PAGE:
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When I’ve been too tired to work at shaping the beds or stressing about getting the fence up in time, I’ve been pruning the black cherry trees that abound in the clearing where the garden is located. Black Cherries — though perfectly lovely trees — have a nasty habit of cluttering themselves with branches, suckers, and other weak limbs that they have no intention of supporting. With a pruning saw and shears and some planning, I managed to turn all of them into more appealing trees. Now, Tenderfoot and I can easily huddle underneath them for some much-needed shade!

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James and I have also been busy planting some trees we received from the Arbor Day Foundation (more about those trees in a separate entry). Of course, planting trees in an area frequented by curious deer means erecting a small fence for each tree! Yay — more work!!

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~ by Jason on May 19, 2012.

10 Responses to “Two Years Ago: Another Wee Anniversary”

  1. Wow! It looks like a lot of work, but will be so worth it! I can’t wait to see more pictures of the progress.

  2. Thanks, Drew. 🙂 It is a lot of work! There has been another delay in the fence installation… but I’m hopeful it will be finished by the end of Monday. Getting the garden started this first year here has been like an impossible row of dominoes to knock down.

  3. Yow, that’s a lot of garden to tend! How tall is the deer fence? If they are like Pennsylvania whitetail deer, they have some serious jumping ability. Good luck with it Jason! I’ll look forward to seeing some posts on the “fruits” of your labor . . .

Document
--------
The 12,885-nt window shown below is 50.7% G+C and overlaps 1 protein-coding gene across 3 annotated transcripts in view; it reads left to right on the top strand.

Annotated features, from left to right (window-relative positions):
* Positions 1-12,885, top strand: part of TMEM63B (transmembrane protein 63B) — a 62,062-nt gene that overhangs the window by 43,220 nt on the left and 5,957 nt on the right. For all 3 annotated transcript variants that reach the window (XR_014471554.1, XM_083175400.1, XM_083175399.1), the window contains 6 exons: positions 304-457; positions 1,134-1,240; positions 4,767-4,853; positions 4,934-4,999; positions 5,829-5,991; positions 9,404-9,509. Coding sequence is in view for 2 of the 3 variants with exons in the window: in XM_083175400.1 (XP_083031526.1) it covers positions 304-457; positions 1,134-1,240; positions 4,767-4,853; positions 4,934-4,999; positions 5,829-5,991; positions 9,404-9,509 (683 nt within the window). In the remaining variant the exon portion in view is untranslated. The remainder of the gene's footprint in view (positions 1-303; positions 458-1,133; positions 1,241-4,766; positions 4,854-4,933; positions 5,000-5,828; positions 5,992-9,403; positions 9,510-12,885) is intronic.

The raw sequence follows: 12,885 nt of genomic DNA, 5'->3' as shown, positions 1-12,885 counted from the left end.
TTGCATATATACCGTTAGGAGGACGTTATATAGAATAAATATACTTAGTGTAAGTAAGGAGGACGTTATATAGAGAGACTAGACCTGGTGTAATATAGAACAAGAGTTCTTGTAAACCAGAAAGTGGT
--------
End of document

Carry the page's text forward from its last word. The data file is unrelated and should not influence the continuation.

• The fence will be 8 feet tall and will potentially have “extenders” reaching another couple of feet… but definitely not right away. I’ve heard tales of white-tailed deer jumping over 14-foot fences, but some of these stories must surely be akin to the whale-sized walleye stories. 😀 From what I’ve heard, the biggest problem we’ll have is deer trying to go through or under our fence. To them, that’s easier and their way out is guaranteed (they don’t like to feel enclosed).

  4. I am so happy that you have made friends with our Tenderfoot (who our daughter named Isis, but you may call her whatever you like!). She is a sweet, but rather unusual feline that I will have to tell you all about sometime. Please let us know if she becomes a nuisance! Your garden looks great — love the raised beds, but afraid we are row people. haha

    • She is a very sweet kitty — and we were glad to hear that you were able to figure out her predicament, yesterday. We were really concerned, but — since she was in pain and scared — she didn’t want to let us get too close. Personally, I think she’d probably answer to almost anything so long as you look like you’re going to massage her and dote on her. 😀 I doubt she’ll become a nuissance.

      Thanks for the encouragement on the garden front. Yes, raised beds are definitely an investment of work upfront. I’m hoping we’ll have as much luck with them as we had back in 2010. At least it’ll never be quite this much work ever again!!

  5. Sheesh! Your garden is bigger than my house! I couldn’t tend all that if I wanted to 🙂 You know very well that you enjoy every second of that work! Even more so once it all starts producing. Watch the rabbits, btw. They get to my garden all the time. We have a family of five attacking our veggies and some of my herbs. Miss you!

    • Well, fortunately, not all of the 3300 square feet are actual growing space. A fair portion of that square footage is walking paths and fallow areas to make moving around easier.

      I’m hoping we won’t have much trouble with rabbits. There are quite a few coyotes around here. When we go into the city we see rabbits, but we’ve yet to see one anywhere near our house. Now, raccoons… that’s another story.

      Miss you too!

  6. Happy anniversary, dear heart! Lovely looking garden. I can’t wait to watch the progress! Sending love your way. And rub that cute kitty for me too.